The reason that such a higher number of natives end up in our prisons is not that our courts are sentencing natives incorrectly, it is that natives are committing a disproportionately higher number of crimes in Canada. That is an ugly reality to face but it has to be done if we ever hope to solve some of these issues.

We must look deeper than our court system. When a native finds him/herself before a judge, the damage has already been done. What we need to look at is what drives such a high number of natives to crime. When we look at things that way, things get more simple yet complex at the same time.

The cause of the problem is actually very simple. Canada has a system of entrenched racial apartheid in reserves that is fostered and served by the racist Indian Act. As long as we keep people separated physically and legislatively from the rest of the world based on race, we will have the culture of misery and dependency that we see now. Crime is simply one of the many issues erupting from this sick system.

The solution is more complex. The reserve system and the Indian Act must both be abolished. To get there we need more people to pay attention to the devastation that our system of apartheid is creating and we need people prepared to battle the entrenched parasites in the Indian Industry who will fight tooth and nail to protect their self-interest in the system. The Indian Industry is loaded with high-level bureaucrats, scads of lawyers and countless “consultants” who bleed millions and millions from the entire native system. These people will not let their lucrative schemes built on the backs of natives go easily. Cries of racism, lawsuits and idiotic “scholarly” papers will be released in hopes of maintaining this status quo of native misery. It will take some tough legislators to face that down but it must happen eventually.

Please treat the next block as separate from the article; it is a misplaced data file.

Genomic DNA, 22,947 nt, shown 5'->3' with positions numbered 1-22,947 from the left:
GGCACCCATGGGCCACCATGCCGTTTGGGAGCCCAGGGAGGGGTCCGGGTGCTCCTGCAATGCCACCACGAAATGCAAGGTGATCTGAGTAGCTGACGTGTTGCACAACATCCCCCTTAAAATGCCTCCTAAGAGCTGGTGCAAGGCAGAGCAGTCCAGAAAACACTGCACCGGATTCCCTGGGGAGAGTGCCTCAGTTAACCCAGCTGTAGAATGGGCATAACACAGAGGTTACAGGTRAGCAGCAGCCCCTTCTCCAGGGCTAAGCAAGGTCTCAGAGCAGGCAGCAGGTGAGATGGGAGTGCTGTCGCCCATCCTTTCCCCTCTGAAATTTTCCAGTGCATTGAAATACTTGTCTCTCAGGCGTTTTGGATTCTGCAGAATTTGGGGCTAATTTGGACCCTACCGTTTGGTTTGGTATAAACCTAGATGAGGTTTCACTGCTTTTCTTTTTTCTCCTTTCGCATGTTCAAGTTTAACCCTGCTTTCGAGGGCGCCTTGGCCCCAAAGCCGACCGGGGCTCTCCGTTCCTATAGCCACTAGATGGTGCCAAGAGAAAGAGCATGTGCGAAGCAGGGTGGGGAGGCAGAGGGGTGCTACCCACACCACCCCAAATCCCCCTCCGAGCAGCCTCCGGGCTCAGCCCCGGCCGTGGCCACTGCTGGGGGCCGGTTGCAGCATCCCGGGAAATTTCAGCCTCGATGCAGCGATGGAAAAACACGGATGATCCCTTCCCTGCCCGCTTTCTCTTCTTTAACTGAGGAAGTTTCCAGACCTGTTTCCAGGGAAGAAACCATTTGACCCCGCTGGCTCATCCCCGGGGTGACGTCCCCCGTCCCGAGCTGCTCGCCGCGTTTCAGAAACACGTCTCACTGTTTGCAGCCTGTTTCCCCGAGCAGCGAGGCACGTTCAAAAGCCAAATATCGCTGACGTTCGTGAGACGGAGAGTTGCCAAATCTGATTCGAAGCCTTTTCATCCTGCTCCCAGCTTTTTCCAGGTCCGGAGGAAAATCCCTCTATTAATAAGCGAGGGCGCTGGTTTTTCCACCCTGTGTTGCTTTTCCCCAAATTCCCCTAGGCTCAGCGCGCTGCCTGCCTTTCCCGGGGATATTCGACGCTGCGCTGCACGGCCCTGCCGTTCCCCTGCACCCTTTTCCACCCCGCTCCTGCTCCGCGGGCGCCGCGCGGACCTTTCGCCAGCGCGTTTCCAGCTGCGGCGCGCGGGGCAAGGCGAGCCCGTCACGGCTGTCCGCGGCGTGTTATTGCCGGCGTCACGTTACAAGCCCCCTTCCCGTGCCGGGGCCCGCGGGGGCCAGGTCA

We need to look at all of our laws and systems with a critical eye. Set aside the intent that built these institutions and ask yourself: “is this working?”. When it comes to native affairs, most often the answer is a resounding “no”. Once we stop with the clearly proven failures in policy, we may have a chance to work towards some policy that actually works.

Good intent is nice but it really doesn’t get us anywhere on it’s own.

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2 thoughts on “Good intent is nice but we have to look at outcomes.

  1. Replace the apartheid system with a homesteading system to get natives land claims that actually proves ownership. Help needed to get to the starting line and some won’t make it but after a few generations everyone will be better off.

  2. It will be a hard sell to abolish the reserve system when there are vocal advocates who want to keep the reserve system, and keep us ‘colonists’ away from the reserves. Mutually beneficial partnerships can’t exist under these circumstances. (See ‘Vote NO! Siksika Resort Referendum for the Vote No version of this story. See “Cabins Vandalized at Hidden Valley Golf Resort” to see what happens when things start to get ugly.)